Then, the new CNRS President Antoine Petit, who replaced interim president Anne Peyroche (deposed after my reporting about data manipulations in her papers) proved to be not really a reformer, quite the opposite. Petit approved the new definition of what research misconduct in biology is, following cues from Sorbonne University and its president Jean Chambaz (who is cell biologist, specialising on intestinal metabolism and thus also a western blot expert), as well as Wollman and other Jessus investigators. New Sorbonne and CNRS Party doctrine is that data manipulation is definitely not research misconduct, but criticising that data manipulation is.
This is how Petit responded to the Jessus affair in public so far:
- Called myself and other PubPeer commenters “arseholes” (in French connards) at his first meeting with the section heads of CNRS (one of whom is Jessus)
- Claimed that PubPeer evidence and my reporting was an accusation of misconduct directed personally at Jessus and Peyroche (a lie, check my articles here and here), in this radio interview.
- Described documented and now validated data integrity concerns raised against publications by Jessus and Peyroche as equivalent to false accusations of pederasty (then corrected to paedophilia), in same radio interview.
- Announced to use IT surveillance technology to identify anonymous PubPeer commenters after their evidence was exposed as “wrong” (as it was in case of Jessus), in same radio interview.
Continue reading “Jessus investigator identity leaked, CNRS President to expose whistleblowers”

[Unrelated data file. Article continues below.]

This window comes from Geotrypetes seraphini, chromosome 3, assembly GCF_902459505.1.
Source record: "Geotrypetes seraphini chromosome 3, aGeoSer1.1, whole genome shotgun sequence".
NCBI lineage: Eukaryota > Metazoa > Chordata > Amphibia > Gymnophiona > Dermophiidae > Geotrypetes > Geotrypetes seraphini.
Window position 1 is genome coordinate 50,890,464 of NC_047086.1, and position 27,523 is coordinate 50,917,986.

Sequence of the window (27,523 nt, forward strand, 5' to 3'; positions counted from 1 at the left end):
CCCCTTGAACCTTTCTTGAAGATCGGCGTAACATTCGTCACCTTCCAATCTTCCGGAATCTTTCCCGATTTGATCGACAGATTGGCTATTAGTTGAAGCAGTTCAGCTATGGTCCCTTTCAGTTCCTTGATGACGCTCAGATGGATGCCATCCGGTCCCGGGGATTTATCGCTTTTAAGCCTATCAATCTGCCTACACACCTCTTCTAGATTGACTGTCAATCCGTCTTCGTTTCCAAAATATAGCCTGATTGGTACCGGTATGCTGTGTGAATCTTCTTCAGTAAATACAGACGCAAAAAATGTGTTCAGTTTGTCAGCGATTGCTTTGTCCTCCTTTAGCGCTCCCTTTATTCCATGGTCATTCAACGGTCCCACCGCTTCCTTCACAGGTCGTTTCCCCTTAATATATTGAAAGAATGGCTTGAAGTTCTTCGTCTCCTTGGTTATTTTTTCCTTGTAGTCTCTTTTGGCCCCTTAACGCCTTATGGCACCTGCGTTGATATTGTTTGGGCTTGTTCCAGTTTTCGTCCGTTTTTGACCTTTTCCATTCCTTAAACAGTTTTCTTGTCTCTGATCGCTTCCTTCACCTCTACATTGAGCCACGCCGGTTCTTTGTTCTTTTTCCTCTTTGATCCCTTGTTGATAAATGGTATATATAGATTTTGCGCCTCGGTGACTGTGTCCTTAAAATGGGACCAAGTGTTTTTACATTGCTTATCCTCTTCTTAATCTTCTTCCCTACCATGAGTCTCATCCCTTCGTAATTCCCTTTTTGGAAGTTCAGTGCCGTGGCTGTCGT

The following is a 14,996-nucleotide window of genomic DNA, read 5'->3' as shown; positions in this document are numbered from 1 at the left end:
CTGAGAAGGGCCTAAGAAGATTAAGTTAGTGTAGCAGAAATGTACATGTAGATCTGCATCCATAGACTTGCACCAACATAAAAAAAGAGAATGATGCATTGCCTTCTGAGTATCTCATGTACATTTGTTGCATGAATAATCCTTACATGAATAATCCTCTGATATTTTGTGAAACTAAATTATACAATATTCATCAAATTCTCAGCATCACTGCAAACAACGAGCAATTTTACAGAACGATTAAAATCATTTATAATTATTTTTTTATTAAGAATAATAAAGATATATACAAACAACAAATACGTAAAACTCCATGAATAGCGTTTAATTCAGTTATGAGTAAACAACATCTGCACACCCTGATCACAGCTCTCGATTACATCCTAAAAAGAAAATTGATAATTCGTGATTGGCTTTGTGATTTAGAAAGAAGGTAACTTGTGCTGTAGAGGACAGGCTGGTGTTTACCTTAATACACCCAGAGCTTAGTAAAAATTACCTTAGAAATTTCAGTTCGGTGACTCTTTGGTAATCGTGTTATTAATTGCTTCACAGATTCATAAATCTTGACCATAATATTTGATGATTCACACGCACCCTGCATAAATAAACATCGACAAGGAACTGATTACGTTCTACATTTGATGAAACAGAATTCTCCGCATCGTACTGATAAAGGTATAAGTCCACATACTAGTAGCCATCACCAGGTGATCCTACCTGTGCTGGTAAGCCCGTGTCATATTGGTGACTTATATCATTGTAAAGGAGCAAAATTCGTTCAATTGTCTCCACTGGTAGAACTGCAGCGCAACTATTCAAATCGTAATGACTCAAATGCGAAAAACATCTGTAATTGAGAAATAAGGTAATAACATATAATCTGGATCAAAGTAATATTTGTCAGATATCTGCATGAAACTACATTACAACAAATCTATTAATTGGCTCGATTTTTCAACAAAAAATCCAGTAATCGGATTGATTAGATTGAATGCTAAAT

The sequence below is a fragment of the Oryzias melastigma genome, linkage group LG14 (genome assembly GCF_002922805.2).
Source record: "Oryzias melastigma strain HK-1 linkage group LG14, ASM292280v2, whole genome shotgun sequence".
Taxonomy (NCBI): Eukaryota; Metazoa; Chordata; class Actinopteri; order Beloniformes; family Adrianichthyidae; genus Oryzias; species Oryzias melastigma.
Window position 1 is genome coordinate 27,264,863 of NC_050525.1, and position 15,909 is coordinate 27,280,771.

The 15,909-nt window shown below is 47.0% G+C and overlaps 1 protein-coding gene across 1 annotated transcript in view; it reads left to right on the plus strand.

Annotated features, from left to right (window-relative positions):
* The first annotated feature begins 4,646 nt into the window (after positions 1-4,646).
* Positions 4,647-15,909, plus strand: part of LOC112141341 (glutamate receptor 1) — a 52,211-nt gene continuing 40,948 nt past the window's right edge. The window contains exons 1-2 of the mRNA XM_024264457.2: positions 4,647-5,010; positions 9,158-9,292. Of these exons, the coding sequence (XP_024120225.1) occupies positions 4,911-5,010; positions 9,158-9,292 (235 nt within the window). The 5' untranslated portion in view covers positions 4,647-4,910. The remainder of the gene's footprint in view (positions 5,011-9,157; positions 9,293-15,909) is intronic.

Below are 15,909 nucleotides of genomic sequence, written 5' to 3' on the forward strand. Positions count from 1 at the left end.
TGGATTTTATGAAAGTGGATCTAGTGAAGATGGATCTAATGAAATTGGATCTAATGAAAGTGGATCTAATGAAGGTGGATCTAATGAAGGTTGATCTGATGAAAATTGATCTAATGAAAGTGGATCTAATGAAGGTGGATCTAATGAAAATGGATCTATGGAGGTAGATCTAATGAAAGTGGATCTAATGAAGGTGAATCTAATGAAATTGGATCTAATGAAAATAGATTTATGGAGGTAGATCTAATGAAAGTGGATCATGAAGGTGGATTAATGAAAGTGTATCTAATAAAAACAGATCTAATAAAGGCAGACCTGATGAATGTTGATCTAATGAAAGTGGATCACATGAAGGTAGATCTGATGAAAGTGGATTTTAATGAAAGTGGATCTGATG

The stem cell pioneering surgeon Paolo Macchiarini is back in court now. No, he is not the accused this time. He is an unbiased, independent expert witness invited by his student and acolyte Philipp Jungebluth to help him sue me in Berlin. There are two court injunctions against me, one was already partially lifted, while another was upheld in full, and the main issue are Macchiarini’s trachea transplants in Italy described in an unpublished manuscript. I cannot say much more without facing a €250,000 fine or a 6 months prison term.
Macchiarini recently saw the Swedish state prosecutor drop charges against him because another misconduct-tainted Swedish trachea transplanter, Michael Olausson, served as secret expert for prosecution. At least, no journalists faced court sentencing in Sweden for exposing trachea transplant scandals. It is different in Germany, where constitutional press freedom counts little if someone doesn’t like your reporting, which is why medical scandals in Germany are so rare. The ruinous court trials Macchiarini-associates Jungebluth and Heike & Thorsten Walles imposed on me seem to have scared German media into near-complete silence on the trachea transplant affair. What about the central role of Germany, especially Macchiarini’s and Jungebluth’s university Hannover Medical School (MHH) and their recent cover up of the trachea transplants? Definitely no public interest there, even if Macchiarini’s only remaining (adjunct) professor title was bestowed by MHH. My appeal hearing for both Jungebluth injunctions is at the Berlin Kammergericht court on May 24th. It is public, feel free to come. Maybe even Prof Macchiarini pops in?
Continue reading “Expert witness Macchiarini to help Berlin court sentence criminal journalist”